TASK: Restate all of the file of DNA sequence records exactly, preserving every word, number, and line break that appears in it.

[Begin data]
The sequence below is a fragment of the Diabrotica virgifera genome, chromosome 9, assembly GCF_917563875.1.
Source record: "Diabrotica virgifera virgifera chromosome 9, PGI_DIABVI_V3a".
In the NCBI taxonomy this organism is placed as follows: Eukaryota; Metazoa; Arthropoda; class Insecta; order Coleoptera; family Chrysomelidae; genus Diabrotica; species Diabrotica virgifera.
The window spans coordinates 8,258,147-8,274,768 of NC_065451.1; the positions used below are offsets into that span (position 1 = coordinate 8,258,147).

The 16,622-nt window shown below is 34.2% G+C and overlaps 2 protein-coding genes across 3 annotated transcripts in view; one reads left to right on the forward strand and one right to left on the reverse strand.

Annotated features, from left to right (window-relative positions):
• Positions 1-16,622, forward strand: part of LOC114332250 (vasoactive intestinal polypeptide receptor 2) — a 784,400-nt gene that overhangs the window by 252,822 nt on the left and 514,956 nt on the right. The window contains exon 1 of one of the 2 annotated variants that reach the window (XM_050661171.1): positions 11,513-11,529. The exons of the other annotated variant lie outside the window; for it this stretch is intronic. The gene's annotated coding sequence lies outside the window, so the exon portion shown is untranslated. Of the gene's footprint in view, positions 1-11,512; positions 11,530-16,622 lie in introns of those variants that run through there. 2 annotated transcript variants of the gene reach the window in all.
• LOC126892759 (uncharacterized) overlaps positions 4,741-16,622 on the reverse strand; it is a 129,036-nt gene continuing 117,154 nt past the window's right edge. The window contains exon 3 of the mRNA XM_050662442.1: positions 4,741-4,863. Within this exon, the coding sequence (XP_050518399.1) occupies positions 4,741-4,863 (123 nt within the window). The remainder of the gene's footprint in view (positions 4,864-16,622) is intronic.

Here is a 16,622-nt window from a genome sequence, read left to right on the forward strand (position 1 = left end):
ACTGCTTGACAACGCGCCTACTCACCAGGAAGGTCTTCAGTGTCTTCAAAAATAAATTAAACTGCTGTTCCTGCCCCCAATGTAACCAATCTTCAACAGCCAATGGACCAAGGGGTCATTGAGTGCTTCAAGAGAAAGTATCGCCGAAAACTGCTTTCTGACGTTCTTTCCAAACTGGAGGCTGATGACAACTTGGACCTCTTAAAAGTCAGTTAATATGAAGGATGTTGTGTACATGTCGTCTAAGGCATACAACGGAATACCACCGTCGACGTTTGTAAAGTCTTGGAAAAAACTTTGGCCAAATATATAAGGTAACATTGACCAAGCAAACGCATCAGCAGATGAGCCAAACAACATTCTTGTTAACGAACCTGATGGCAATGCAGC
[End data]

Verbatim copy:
The sequence below is a fragment of the Diabrotica virgifera genome, chromosome 9, assembly GCF_917563875.1.
Source record: "Diabrotica virgifera virgifera chromosome 9, PGI_DIABVI_V3a".
In the NCBI taxonomy this organism is placed as follows: Eukaryota; Metazoa; Arthropoda; class Insecta; order Coleoptera; family Chrysomelidae; genus Diabrotica; species Diabrotica virgifera.
The window spans coordinates 8,258,147-8,274,768 of NC_065451.1; the positions used below are offsets into that span (position 1 = coordinate 8,258,147).

The 16,622-nt window shown below is 34.2% G+C and overlaps 2 protein-coding genes across 3 annotated transcripts in view; one reads left to right on the forward strand and one right to left on the reverse strand.

Annotated features, from left to right (window-relative positions):
• Positions 1-16,622, forward strand: part of LOC114332250 (vasoactive intestinal polypeptide receptor 2) — a 784,400-nt gene that overhangs the window by 252,822 nt on the left and 514,956 nt on the right. The window contains exon 1 of one of the 2 annotated variants that reach the window (XM_050661171.1): positions 11,513-11,529. The exons of the other annotated variant lie outside the window; for it this stretch is intronic. The gene's annotated coding sequence lies outside the window, so the exon portion shown is untranslated. Of the gene's footprint in view, positions 1-11,512; positions 11,530-16,622 lie in introns of those variants that run through there. 2 annotated transcript variants of the gene reach the window in all.
• LOC126892759 (uncharacterized) overlaps positions 4,741-16,622 on the reverse strand; it is a 129,036-nt gene continuing 117,154 nt past the window's right edge. The window contains exon 3 of the mRNA XM_050662442.1: positions 4,741-4,863. Within this exon, the coding sequence (XP_050518399.1) occupies positions 4,741-4,863 (123 nt within the window). The remainder of the gene's footprint in view (positions 4,864-16,622) is intronic.

Here is a 16,622-nt window from a genome sequence, read left to right on the forward strand (position 1 = left end):
ACTGCTTGACAACGCGCCTACTCACCAGGAAGGTCTTCAGTGTCTTCAAAAATAAATTAAACTGCTGTTCCTGCCCCCAATGTAACCAATCTTCAACAGCCAATGGACCAAGGGGTCATTGAGTGCTTCAAGAGAAAGTATCGCCGAAAACTGCTTTCTGACGTTCTTTCCAAACTGGAGGCTGATGACAACTTGGACCTCTTAAAAGTCAGTTAATATGAAGGATGTTGTGTACATGTCGTCTAAGGCATACAACGGAATACCACCGTCGACGTTTGTAAAGTCTTGGAAAAAACTTTGGCCAAATATATAAGGTAACATTGACCAAGCAAACGCATCAGCAGATGAGCCAAACAACATTCTTGTTAACGAACCTGATGGCAATGCAGC